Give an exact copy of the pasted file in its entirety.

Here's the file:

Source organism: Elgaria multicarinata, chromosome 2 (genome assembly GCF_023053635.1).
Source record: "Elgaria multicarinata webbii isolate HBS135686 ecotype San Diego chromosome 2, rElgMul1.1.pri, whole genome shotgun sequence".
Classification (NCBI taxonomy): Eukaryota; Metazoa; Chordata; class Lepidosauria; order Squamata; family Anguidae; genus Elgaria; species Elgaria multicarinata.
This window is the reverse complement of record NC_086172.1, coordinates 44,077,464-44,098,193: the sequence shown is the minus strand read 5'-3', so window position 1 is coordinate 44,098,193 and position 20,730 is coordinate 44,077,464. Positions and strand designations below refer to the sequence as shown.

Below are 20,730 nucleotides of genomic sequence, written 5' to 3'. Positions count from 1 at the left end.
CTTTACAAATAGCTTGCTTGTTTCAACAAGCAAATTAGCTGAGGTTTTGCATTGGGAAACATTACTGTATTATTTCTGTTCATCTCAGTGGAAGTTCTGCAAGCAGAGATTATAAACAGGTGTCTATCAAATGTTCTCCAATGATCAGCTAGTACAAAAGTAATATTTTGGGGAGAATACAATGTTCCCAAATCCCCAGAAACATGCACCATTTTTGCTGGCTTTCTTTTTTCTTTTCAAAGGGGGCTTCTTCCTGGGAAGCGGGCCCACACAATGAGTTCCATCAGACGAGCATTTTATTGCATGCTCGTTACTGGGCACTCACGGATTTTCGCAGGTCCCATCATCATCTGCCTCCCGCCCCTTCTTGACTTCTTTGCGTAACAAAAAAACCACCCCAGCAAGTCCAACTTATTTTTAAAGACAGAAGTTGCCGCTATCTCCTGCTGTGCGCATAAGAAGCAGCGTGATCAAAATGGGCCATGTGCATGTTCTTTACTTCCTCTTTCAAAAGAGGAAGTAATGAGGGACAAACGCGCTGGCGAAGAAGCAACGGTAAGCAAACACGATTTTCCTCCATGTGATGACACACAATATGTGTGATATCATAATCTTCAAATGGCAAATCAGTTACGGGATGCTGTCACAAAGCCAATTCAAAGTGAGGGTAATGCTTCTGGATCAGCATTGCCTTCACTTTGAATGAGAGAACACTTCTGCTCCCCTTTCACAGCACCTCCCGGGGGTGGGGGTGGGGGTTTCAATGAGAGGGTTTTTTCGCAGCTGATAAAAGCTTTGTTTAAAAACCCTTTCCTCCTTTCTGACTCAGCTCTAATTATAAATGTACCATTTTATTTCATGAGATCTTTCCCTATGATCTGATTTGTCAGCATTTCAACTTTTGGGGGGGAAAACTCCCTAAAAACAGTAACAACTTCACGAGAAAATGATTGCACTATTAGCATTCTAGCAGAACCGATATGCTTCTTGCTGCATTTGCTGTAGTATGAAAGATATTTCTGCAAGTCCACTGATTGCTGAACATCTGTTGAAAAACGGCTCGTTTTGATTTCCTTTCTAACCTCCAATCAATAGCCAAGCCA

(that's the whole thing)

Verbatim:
Source organism: Elgaria multicarinata, chromosome 2 (genome assembly GCF_023053635.1).
Source record: "Elgaria multicarinata webbii isolate HBS135686 ecotype San Diego chromosome 2, rElgMul1.1.pri, whole genome shotgun sequence".
Classification (NCBI taxonomy): Eukaryota; Metazoa; Chordata; class Lepidosauria; order Squamata; family Anguidae; genus Elgaria; species Elgaria multicarinata.
This window is the reverse complement of record NC_086172.1, coordinates 44,077,464-44,098,193: the sequence shown is the minus strand read 5'-3', so window position 1 is coordinate 44,098,193 and position 20,730 is coordinate 44,077,464. Positions and strand designations below refer to the sequence as shown.

Below are 20,730 nucleotides of genomic sequence, written 5' to 3'. Positions count from 1 at the left end.
CTTTACAAATAGCTTGCTTGTTTCAACAAGCAAATTAGCTGAGGTTTTGCATTGGGAAACATTACTGTATTATTTCTGTTCATCTCAGTGGAAGTTCTGCAAGCAGAGATTATAAACAGGTGTCTATCAAATGTTCTCCAATGATCAGCTAGTACAAAAGTAATATTTTGGGGAGAATACAATGTTCCCAAATCCCCAGAAACATGCACCATTTTTGCTGGCTTTCTTTTTTCTTTTCAAAGGGGGCTTCTTCCTGGGAAGCGGGCCCACACAATGAGTTCCATCAGACGAGCATTTTATTGCATGCTCGTTACTGGGCACTCACGGATTTTCGCAGGTCCCATCATCATCTGCCTCCCGCCCCTTCTTGACTTCTTTGCGTAACAAAAAAACCACCCCAGCAAGTCCAACTTATTTTTAAAGACAGAAGTTGCCGCTATCTCCTGCTGTGCGCATAAGAAGCAGCGTGATCAAAATGGGCCATGTGCATGTTCTTTACTTCCTCTTTCAAAAGAGGAAGTAATGAGGGACAAACGCGCTGGCGAAGAAGCAACGGTAAGCAAACACGATTTTCCTCCATGTGATGACACACAATATGTGTGATATCATAATCTTCAAATGGCAAATCAGTTACGGGATGCTGTCACAAAGCCAATTCAAAGTGAGGGTAATGCTTCTGGATCAGCATTGCCTTCACTTTGAATGAGAGAACACTTCTGCTCCCCTTTCACAGCACCTCCCGGGGGTGGGGGTGGGGGTTTCAATGAGAGGGTTTTTTCGCAGCTGATAAAAGCTTTGTTTAAAAACCCTTTCCTCCTTTCTGACTCAGCTCTAATTATAAATGTACCATTTTATTTCATGAGATCTTTCCCTATGATCTGATTTGTCAGCATTTCAACTTTTGGGGGGGAAAACTCCCTAAAAACAGTAACAACTTCACGAGAAAATGATTGCACTATTAGCATTCTAGCAGAACCGATATGCTTCTTGCTGCATTTGCTGTAGTATGAAAGATATTTCTGCAAGTCCACTGATTGCTGAACATCTGTTGAAAAACGGCTCGTTTTGATTTCCTTTCTAACCTCCAATCAATAGCCAAGCCA